Also, the advantages of git are features for power users utilizing command line (advanced merging, editing history, dozens of complex concepts that even proffessionals tend to skip in daily work). Users of the office suites are probably not the target audience. It is even hard to imagine workable workflow, where advantages of git are used. If the workflow is simple, then then any use of git specifics and advantages has no application.

    That said, I have seen some room for research regarding using git in office apps. What I mean is _maybe_ applying it to archiving databases. Even then, using extra tables for storing versions is more reliable and natural, not mentioning that some database systems (in particular file systems) have versioning built in.

  7. Let’s see:

    The XML vs per-line problem is easily solvable with tools such as diffxml. You can tell git to use diffxml instead of plain diff.

    Complexity vs benefit: it really depends on how much you squeeze out of git. For instance, see with third wish, translations, or the collaborative editing I talked about on this post (it’s just a matter of sending diff’s to the participants).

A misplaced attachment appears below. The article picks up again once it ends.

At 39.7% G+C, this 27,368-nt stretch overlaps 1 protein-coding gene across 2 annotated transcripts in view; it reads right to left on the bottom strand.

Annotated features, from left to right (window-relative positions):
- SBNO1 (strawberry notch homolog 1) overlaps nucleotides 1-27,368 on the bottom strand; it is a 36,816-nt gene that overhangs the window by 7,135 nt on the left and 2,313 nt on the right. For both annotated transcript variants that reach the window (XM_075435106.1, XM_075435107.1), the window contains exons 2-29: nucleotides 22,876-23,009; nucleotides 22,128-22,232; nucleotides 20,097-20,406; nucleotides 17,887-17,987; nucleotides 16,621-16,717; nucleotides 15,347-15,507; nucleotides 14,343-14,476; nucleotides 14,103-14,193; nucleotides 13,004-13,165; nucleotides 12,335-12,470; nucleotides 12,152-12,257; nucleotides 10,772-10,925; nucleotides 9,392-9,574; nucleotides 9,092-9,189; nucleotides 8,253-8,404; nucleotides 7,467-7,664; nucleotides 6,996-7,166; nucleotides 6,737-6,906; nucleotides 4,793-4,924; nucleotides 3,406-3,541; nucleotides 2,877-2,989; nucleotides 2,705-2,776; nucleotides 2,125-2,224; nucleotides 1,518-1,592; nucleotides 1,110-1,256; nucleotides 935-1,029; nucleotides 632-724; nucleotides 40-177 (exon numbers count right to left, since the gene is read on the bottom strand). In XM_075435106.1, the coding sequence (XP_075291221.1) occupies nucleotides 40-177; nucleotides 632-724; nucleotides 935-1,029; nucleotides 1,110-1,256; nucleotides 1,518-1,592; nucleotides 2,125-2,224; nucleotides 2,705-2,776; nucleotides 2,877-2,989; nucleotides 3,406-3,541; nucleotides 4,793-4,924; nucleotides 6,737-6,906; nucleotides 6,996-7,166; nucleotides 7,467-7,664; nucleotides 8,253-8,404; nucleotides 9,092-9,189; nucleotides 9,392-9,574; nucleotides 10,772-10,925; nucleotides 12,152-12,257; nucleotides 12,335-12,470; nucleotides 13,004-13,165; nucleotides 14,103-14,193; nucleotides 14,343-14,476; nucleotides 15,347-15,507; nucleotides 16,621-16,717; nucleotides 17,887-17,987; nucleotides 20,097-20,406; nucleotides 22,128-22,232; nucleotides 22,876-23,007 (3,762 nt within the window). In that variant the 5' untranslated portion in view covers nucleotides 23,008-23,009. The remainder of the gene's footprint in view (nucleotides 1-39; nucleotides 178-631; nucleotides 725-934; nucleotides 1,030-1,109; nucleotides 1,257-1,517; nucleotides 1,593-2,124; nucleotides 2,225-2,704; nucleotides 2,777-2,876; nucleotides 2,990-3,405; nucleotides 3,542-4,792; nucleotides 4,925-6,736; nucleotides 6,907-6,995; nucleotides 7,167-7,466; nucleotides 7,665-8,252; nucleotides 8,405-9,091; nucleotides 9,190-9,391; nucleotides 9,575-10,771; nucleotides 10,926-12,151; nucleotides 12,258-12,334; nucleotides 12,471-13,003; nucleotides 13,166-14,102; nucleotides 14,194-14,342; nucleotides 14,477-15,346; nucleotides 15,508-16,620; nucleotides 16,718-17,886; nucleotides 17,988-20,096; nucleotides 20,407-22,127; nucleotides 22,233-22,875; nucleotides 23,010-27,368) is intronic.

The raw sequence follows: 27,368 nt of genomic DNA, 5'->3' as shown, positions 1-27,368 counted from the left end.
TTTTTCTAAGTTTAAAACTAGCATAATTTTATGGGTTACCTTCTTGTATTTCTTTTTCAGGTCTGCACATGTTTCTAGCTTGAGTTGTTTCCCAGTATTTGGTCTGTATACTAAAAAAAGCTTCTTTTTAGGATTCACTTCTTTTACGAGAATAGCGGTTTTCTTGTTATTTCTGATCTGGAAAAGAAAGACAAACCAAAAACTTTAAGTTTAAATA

Interoperability? There are two points here, one is “we will have document revisions based on git” and the other is “we will implement revision-control-based-on-git by means of libqtgit”. The first point is the important one, the latter is just an implementation issue. Calligra’s implementation may be based on libqtgit, LibreOffice’s on execve and calling git directly. Or just no support for this kind of revision control.

    As for the power-user usage of git, obviously my proposal only requires a small subset of what git can do. In fact, there I’m talking about git only to make this easier to grasp, this could be implemented using any version control system (svn, mercurial, or even a custom one developed for this purpose).

  8. “The XML vs per-line problem is easily solvable with tools such as diffxml.”

    Let’s say that the beauty of engineering is to avoid creating extra and unnecessary problems while trying to solve one. Git introduces problems when applied as a solution to problem you described. That’s my informed and ultimate opinion.

    That said I like your recent activity, keep it going!